Rabbi's Blog

The Rabbi's thoughts culled from the "word from the Rabbi" in his weekly email

Nothing Like Family!

There is nothing like family. We spent the second days of Pesach with Fraida’s family in Montreal. The kids got to play with some of their cousins and Fraida got to kibitz with her sisters, while I spent time with my brothers in law.

One of the conversations I had centered on the theme of family; the family you come from and the family you marry into. Some people marry into a family similar to their own while others marry into one very different.

The Torah portion this week begins “be Kedoshim because I am Kadosh”. Marriage in Judaism is called Kedushin, same root word as the Hebrew word Kadosh – Holy or Distinct. G-d tells the Jewish people be distinct because I, G-d, is distinct.

How does one distinguish themselves from their neighbor? How does one become distinct?

The next verse says it clearly; do not define who you are by society’s norms but by who you are according to Torah A.K.A. eternal truth.

The Torah (in the next verse) says respect your Mother (who is usually loved more than respected) and also your father.

The Torah (in the next verse) says guard the observance of the Shabbat.

Usually we define things from the lens of our upbringing, “our” family’s way. When we see things from the lens of the family we “married in to”, the lens of our spouse’s family, some things do not seem to make sense yet we respect them.

At Sinai, the Jewish people got married to G-d and G-d requested that we join the family. Observing Torah and Mitzvot is thetradition of the Jewish family.  

Hope to see you soon,

Rabbi Kushi Schusterman 

No Afikomen?


Hi Rabbi,

I have a question for you. This year we have no young children coming to our seder. Our "kids" are in their 20's and 30's. There's no way they're going to run around the house looking for the afikomen. So, what do we do? Should we just put it aside and not make a big deal out of it? Then serve it after dinner when the haggadah instructs us to serve it?

Chag Sameach!


Sorry for the short reply....busy making the kitchen ready for Passover.

You can give them the run around while searching for chometz on Sunday Night (more on that here).

Back to your question. There are those who do not have the kids finding the afikoman in the first place. In fact this is the Chabad custom; it is hidden under the leader's pillow until the end of the seder.

But if you really want to, you could make it fun for your adult kids. They may enjoy the nostalgia. If you offer them an age appropriate reward, they may just go for it. 

One of the reasons that people hide the afikomen is to make the seder fun for the kids. I would suggest using a fun haggadah. We are trying this one ( Also starting after nightfall makes it more "traditional" and when you end late it still feels like it was a long seder :).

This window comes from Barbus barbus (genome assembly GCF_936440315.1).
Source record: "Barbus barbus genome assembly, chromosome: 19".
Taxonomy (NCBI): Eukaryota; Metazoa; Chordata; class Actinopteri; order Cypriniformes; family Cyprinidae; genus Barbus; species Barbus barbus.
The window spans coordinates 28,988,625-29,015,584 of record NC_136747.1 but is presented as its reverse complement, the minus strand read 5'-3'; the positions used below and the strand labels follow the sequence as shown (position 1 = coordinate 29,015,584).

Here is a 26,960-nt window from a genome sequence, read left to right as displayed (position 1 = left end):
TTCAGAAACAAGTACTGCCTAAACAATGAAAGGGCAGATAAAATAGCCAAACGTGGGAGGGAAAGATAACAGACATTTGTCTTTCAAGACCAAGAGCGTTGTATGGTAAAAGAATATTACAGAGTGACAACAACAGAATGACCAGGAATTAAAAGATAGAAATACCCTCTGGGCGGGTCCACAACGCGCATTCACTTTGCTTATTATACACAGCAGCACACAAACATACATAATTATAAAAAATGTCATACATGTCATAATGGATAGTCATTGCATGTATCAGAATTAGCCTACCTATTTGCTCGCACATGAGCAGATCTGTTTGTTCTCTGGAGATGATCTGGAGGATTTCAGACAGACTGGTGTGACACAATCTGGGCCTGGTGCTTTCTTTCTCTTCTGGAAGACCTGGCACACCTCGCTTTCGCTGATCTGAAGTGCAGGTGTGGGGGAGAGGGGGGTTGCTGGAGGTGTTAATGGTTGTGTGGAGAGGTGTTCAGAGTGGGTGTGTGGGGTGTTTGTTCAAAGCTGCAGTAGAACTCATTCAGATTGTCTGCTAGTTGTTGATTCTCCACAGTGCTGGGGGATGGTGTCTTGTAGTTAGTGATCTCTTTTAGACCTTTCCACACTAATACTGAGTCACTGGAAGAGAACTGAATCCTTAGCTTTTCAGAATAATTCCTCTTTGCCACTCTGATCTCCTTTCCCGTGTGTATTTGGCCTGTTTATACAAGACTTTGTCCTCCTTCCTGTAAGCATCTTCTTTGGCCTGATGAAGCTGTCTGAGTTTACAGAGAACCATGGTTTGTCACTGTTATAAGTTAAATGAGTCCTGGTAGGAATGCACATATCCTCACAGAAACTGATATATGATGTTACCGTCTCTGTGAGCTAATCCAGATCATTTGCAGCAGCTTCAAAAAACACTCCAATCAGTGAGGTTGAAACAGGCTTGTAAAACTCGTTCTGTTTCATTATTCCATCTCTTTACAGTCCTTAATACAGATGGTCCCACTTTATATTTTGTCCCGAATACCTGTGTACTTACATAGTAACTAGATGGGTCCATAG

P.S. if ordering from amazon. Sign up for amazon smile, this way a small % goes to Chabad


In December, my cousin Rabbi Mendel Greisman, from Rogers, AR, sent me an email that he shared with his community. I saved it for this week. Hope you enjoy.

Rabbi Kushi Schusterman 

By Rabbi Mendel Greisman 

Many years ago, before the internet took over the world, there used to be a book found in every home called "dictionary." Unlike my children, I still remember life before theinternet and in those ancient days, I purchased the Oxford American Dictionary of Current English. Here are two entries from my dictionary.

On page 425: Ju-da-ism /Joodeeizem, -day-/ n. the religion of the Jews, with a belief in one God and on a basis in Mosaic and rabbinical teachings [there is a symbol over the oo in Joodeeizem which I cannot reproduce in this program.]

On page 862: Tra-di-tion /tredishen/ n. a custom, opinion or belief handed down to posterity, esp. orally or by practice.

So if one plus one equals two, the definition of "a Jewish tradition" would be: a custom, opinion or belief of the religion of the Jews, with a belief in one G-d and on a basis in Mosaic and rabbinical teachings that is handed down to posterity, esp. orally or by practice.

It is important to distinguish "a Jewish tradition" from a tradition of Jews. A Jewish tradition would have its origin in the "belief in one G-d," and have a basis "in Mosaic and rabbinical teaching."

So while eating Matzah ball soup may be a tradition of Jews, only eating Matzah on Seder night, after dark, can be labeled a "Jewish tradition;" and while dipping your latkes in apple sauce is a Chanukah favorite for many Jews, it is the lighting of the Menorah (with a live flame) that is the Chanukah Jewish tradition .

The traditions of Jews may change with time and as we move around the world; Jewish traditions, however,  have been practiced non-stop since Sinai. If for me, an Ashkenazic Jew, a Shabbos table without Gefilteh fish is lacking, my Sephardic friends never even heard of it; yet both of us will make Kiddush on a cup of wine at the beginning of our Shabbos meal, as Kiddush is a sacred Jewish tradition.

While traditions of Jews are great, it is only the Jewish traditions that withstood the tests of generational and geographical changes and challenges. Nearly 3,500 years later, they're alive and well .

So let's embrace our Jewish faith and practice our Jewish traditions, as many as we can. So not only will we be able to talk about our Jewish grandparents but also of our Jewish grandchildren.

Gut shabbos,

Rabbi Mendel Greisman 

Some Passover Mitzvahs to consider; Seders, eating Shmurah Matzah on April 14th after 8:15 pm, sellingyour Chametz, support those who can’t afford Passover supplies.

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